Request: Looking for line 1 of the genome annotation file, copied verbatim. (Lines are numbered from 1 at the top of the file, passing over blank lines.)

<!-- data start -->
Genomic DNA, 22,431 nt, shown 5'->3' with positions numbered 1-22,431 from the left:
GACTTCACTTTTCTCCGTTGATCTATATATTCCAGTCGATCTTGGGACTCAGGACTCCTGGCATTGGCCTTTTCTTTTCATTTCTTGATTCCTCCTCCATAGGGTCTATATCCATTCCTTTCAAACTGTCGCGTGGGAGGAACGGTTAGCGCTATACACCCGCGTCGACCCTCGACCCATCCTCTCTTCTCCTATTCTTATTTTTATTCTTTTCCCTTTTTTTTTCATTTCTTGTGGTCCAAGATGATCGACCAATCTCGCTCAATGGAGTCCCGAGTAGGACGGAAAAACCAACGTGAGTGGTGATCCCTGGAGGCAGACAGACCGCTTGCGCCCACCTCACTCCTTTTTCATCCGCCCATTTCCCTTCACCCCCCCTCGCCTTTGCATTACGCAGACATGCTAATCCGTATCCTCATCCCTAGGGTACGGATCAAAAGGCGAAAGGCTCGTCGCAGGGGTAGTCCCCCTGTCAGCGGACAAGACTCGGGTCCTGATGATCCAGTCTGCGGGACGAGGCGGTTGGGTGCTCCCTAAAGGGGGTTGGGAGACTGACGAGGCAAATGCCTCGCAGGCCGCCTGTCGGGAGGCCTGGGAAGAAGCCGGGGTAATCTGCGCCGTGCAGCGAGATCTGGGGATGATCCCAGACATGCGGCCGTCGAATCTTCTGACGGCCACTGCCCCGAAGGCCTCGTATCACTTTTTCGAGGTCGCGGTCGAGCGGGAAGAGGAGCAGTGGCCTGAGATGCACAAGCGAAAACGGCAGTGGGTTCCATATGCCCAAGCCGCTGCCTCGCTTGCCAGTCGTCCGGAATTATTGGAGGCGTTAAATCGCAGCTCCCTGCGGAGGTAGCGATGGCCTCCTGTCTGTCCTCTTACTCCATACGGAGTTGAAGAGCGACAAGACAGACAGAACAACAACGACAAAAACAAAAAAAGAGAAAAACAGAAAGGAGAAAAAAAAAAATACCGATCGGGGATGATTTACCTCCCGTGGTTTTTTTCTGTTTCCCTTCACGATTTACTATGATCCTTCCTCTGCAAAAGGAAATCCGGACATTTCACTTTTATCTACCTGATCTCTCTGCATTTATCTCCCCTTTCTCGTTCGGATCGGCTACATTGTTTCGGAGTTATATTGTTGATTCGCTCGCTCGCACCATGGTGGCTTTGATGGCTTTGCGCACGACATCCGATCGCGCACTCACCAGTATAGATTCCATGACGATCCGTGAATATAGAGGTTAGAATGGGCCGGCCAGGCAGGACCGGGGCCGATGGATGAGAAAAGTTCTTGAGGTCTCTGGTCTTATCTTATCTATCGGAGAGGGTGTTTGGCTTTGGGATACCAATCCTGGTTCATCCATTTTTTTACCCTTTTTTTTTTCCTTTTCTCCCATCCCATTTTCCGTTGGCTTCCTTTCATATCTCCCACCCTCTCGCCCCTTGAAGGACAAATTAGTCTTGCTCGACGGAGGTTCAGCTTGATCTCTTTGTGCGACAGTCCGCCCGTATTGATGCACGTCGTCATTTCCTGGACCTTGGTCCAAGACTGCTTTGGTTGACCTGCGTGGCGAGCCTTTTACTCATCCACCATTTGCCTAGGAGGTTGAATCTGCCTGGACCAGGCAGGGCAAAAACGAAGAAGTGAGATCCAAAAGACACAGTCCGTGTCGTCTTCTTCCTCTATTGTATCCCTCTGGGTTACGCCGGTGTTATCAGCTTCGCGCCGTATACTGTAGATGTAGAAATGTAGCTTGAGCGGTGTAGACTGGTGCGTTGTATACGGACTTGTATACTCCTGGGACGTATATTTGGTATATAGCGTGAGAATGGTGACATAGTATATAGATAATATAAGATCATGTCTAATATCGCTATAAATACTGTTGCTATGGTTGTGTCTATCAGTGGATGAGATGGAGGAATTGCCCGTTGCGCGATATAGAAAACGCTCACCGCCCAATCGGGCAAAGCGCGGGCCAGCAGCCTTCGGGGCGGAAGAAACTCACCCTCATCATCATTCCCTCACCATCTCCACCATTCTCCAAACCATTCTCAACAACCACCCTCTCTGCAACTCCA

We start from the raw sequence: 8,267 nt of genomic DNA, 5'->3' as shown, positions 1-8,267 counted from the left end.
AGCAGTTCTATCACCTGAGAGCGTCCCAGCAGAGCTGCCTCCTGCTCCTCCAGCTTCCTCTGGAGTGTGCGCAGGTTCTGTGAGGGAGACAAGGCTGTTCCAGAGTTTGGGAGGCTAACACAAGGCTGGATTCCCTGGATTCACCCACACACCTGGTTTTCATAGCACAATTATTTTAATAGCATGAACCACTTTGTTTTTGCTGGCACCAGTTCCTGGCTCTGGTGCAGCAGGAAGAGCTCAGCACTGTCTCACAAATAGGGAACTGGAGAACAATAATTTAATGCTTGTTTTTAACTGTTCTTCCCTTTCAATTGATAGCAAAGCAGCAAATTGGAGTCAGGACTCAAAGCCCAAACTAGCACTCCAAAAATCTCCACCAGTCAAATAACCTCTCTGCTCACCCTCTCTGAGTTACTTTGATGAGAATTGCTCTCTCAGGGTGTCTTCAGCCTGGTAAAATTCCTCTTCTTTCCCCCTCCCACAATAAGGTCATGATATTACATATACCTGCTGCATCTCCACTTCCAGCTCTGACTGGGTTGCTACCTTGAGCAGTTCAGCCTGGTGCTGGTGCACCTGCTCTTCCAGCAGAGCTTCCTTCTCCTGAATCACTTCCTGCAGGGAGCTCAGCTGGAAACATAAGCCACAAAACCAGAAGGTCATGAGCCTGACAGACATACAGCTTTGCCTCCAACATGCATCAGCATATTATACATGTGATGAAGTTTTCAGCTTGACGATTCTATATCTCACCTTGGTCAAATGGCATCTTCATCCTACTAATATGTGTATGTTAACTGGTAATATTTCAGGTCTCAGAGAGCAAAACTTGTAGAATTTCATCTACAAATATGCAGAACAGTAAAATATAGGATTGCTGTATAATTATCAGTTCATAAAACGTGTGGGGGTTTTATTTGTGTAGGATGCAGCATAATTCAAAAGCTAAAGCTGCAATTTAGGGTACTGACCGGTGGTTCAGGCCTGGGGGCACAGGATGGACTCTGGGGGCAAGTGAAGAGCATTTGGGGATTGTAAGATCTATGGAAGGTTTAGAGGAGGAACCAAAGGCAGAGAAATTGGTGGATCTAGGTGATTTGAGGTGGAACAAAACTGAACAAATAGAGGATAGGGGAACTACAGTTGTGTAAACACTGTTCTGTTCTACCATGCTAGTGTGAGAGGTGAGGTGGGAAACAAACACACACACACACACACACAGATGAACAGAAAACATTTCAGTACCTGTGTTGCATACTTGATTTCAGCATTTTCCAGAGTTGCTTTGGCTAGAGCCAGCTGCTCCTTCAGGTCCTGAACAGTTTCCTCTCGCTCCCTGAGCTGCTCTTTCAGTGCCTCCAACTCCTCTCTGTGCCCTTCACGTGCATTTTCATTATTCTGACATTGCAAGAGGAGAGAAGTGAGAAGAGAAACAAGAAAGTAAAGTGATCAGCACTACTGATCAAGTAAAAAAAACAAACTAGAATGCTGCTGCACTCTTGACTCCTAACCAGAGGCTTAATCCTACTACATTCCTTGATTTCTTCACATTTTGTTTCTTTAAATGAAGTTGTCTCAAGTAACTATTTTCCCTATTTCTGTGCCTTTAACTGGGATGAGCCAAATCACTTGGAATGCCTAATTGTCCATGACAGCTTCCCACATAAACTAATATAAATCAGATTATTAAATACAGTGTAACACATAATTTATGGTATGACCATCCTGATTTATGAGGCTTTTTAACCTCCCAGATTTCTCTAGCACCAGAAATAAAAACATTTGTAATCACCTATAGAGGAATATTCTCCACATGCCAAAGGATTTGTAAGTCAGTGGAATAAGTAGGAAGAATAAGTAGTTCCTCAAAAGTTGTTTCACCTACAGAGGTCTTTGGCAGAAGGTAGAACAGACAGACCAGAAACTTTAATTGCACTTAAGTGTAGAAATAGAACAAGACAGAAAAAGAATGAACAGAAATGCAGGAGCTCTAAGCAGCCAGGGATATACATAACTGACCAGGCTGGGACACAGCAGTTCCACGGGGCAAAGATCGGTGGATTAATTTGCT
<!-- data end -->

Genomic DNA, 22,431 nt, shown 5'->3' with positions numbered 1-22,431 from the left: